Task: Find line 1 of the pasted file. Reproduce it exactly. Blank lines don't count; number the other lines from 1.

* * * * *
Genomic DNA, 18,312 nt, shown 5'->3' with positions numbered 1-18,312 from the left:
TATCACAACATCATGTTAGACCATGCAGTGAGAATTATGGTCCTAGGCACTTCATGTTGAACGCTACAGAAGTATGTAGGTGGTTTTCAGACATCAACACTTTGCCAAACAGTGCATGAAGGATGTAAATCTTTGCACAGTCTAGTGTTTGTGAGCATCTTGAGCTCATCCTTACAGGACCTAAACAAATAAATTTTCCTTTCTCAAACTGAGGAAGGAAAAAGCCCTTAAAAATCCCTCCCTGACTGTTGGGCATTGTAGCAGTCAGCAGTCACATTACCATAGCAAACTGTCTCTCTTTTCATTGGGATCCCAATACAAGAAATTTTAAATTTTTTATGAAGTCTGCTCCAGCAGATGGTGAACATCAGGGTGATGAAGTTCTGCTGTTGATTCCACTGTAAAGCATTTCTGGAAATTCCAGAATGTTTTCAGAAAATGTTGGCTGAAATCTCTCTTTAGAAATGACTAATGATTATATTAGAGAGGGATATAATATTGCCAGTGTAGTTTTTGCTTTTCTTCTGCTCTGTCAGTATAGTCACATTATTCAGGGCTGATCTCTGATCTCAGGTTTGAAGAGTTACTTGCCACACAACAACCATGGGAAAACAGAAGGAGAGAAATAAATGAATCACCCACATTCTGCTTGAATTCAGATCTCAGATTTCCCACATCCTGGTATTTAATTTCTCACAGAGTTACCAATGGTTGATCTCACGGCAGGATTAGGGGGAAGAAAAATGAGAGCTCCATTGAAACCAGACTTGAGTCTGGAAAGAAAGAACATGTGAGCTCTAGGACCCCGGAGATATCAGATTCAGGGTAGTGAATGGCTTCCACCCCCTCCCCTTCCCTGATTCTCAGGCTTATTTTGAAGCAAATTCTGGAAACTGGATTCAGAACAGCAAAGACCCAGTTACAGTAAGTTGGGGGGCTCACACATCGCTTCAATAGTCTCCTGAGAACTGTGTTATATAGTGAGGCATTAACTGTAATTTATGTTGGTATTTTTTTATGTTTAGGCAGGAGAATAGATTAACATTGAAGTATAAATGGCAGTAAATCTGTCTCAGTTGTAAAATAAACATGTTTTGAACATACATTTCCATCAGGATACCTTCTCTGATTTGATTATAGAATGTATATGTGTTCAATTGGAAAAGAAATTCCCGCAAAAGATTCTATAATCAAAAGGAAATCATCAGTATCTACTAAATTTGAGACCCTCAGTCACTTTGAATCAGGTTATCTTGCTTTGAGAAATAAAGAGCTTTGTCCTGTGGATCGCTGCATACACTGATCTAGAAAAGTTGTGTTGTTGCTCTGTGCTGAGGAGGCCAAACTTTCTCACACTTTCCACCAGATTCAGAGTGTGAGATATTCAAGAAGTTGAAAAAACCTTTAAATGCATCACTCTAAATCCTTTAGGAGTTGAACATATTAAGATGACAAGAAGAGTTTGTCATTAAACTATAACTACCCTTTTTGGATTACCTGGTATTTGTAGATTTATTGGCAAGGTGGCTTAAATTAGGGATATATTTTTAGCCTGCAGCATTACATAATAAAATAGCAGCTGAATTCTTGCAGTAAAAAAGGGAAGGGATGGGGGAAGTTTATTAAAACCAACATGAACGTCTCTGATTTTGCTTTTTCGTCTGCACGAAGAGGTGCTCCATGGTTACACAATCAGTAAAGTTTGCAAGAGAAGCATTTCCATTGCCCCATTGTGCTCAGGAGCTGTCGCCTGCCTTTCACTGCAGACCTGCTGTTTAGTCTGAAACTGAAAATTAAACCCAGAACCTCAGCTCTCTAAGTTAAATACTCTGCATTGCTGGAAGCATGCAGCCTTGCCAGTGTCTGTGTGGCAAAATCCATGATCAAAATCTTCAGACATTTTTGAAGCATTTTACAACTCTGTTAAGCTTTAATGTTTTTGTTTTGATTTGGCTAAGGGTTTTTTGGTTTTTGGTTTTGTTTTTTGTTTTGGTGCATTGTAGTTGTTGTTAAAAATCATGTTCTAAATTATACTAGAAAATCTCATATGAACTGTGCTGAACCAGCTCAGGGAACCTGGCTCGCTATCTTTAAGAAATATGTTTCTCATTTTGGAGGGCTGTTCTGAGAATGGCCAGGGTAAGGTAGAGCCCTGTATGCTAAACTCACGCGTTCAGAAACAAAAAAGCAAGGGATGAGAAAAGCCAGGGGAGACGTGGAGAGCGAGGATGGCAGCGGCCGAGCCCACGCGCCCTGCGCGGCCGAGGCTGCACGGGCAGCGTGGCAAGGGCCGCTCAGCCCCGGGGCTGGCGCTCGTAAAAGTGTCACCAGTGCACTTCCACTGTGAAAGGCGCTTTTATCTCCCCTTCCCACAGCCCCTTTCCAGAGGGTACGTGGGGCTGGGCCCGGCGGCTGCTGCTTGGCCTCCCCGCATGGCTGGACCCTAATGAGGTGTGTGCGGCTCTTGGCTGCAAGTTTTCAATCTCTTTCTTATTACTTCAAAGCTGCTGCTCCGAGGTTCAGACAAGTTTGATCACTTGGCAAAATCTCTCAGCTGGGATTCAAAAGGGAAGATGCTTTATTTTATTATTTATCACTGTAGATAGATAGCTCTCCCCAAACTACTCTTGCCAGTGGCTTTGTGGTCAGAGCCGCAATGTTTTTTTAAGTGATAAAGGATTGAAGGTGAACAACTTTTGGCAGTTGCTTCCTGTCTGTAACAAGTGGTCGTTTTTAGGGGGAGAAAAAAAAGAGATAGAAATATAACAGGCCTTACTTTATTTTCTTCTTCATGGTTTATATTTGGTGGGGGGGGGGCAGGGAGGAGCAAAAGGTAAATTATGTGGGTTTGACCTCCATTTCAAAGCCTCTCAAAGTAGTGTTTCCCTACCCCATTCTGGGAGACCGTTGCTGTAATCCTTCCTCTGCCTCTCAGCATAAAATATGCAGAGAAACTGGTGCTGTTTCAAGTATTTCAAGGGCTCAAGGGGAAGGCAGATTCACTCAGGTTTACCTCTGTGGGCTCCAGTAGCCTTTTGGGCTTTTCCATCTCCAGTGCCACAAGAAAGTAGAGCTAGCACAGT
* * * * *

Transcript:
Genomic DNA, 18,312 nt, shown 5'->3' with positions numbered 1-18,312 from the left: